Keep left at a junction with a trail issuing from the horse camp, head up an old road bed, and then veer right on a horse/foot trail. Switchback twice and drop to cross a shallow alder-shaded draw. Make a traverse and take a winding course before rising up a sword fern-carpeted slope to what may have been a skid line. Enter a clearcut and continue walking up the open slope with an occasional Douglas-fir left standing. From now on, you’ll be seeing a lot of deer and elk sign as these animals also make use of the trails. Reach a logging road and go right to the junction with graveled Bovine Mainline Road. Take a right here and walk down about 40 yards to another spur road (All of these junctions are marked by horseshoe symbols). Go left on the spur about 120 yards; at the next junction, make a right and drop down the slope, still in the clearcut, on a grassy track. After 120 yards, you’ll see the trail peeling off to the left. Pass young hemlocks sprouting trailside before you make two switchbacks down. The trail enters alder/Douglas-fir forest on a tread that becomes muddy in the wet season and crosses a footbridge. Note the burn snags in the woods here. Pass through a thicket of salmonberry, and cross a wide horse bridge in a mixed forest of Douglas-fir, western hemlock, western red-cedar, red alder, and big-leaf maple. The wide track begins to descend the valley of Cow Creek and soon drops to cross the Cow Creek Bridge.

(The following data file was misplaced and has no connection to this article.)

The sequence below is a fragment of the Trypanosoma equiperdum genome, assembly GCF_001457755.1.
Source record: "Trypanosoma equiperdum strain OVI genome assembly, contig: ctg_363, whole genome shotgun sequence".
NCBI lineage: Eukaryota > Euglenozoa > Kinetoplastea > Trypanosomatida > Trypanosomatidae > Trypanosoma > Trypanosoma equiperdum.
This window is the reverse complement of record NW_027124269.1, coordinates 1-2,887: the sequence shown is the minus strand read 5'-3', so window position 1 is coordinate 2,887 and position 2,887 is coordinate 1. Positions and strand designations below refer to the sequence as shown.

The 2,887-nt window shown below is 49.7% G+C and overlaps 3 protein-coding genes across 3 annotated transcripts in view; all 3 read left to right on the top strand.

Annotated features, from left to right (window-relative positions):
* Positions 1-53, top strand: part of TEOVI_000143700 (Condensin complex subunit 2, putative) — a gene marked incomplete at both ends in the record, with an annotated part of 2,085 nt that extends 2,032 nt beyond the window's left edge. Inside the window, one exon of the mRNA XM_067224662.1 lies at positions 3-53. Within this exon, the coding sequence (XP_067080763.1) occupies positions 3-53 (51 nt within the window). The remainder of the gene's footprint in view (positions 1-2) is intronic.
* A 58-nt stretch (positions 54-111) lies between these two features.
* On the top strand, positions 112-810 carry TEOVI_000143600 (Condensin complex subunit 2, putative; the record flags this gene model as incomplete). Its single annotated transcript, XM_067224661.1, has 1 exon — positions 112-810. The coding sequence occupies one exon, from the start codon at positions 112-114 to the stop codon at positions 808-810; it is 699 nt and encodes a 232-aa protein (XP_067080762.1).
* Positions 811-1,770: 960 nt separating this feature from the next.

On the other side of this substantial bridge, you’re greeted by a massive, salal-topped stump, a reminder of the huge conifers that once loomed over these bottomlands. The road track continues on the level and passes the Mile 2 marker under mature Douglas-firs. Then, the trail swings right off the road bed and rises through a lovely woodland carpeted with oxalis and sword fern in an understory of vine maple and clumps of devil’s club. The trail loops right and then left: in the fall, mushrooms infected with the lobster fungus are erupting on the forest floor in this area. Join an abandoned logging road, and gradually ascend above an eastern tributary of Cow Creek. Cross a bridge over a gully and continue hiking along a wide track. At a former culvert, the trail turns left and follows an abandoned road in an area of burn snags and large stumps. Descend to an alder grove, and walk up along the edge of a clearcut to come within ten yards of a logging road before ducking back into the woods to parallel the road before reaching it again at its junction with Cow Ridge Road. Go left on the level road (Don’t go sharp left uphill) through the junction to resume the trail on an old road bed. Drop to reach Cow Ridge Road again, cross it, and pass through a boulder barrier to descend into a large clearcut area with a few standing Douglas-firs. Below you is the valley of Northrup Creek, and you can see the profile of Saddle Mountain on the western horizon; Crawford Ridge runs in a southwesterly direction across Northrup Creek and east of that is the Nehalem River valley. Descend through the clearcut and enter brushy plantations along its edge. The trial plunges rather steeply here until it comes to the valley floor, where it crosses Northrup Creek Road at the Northrup Creek Winter Trailhead.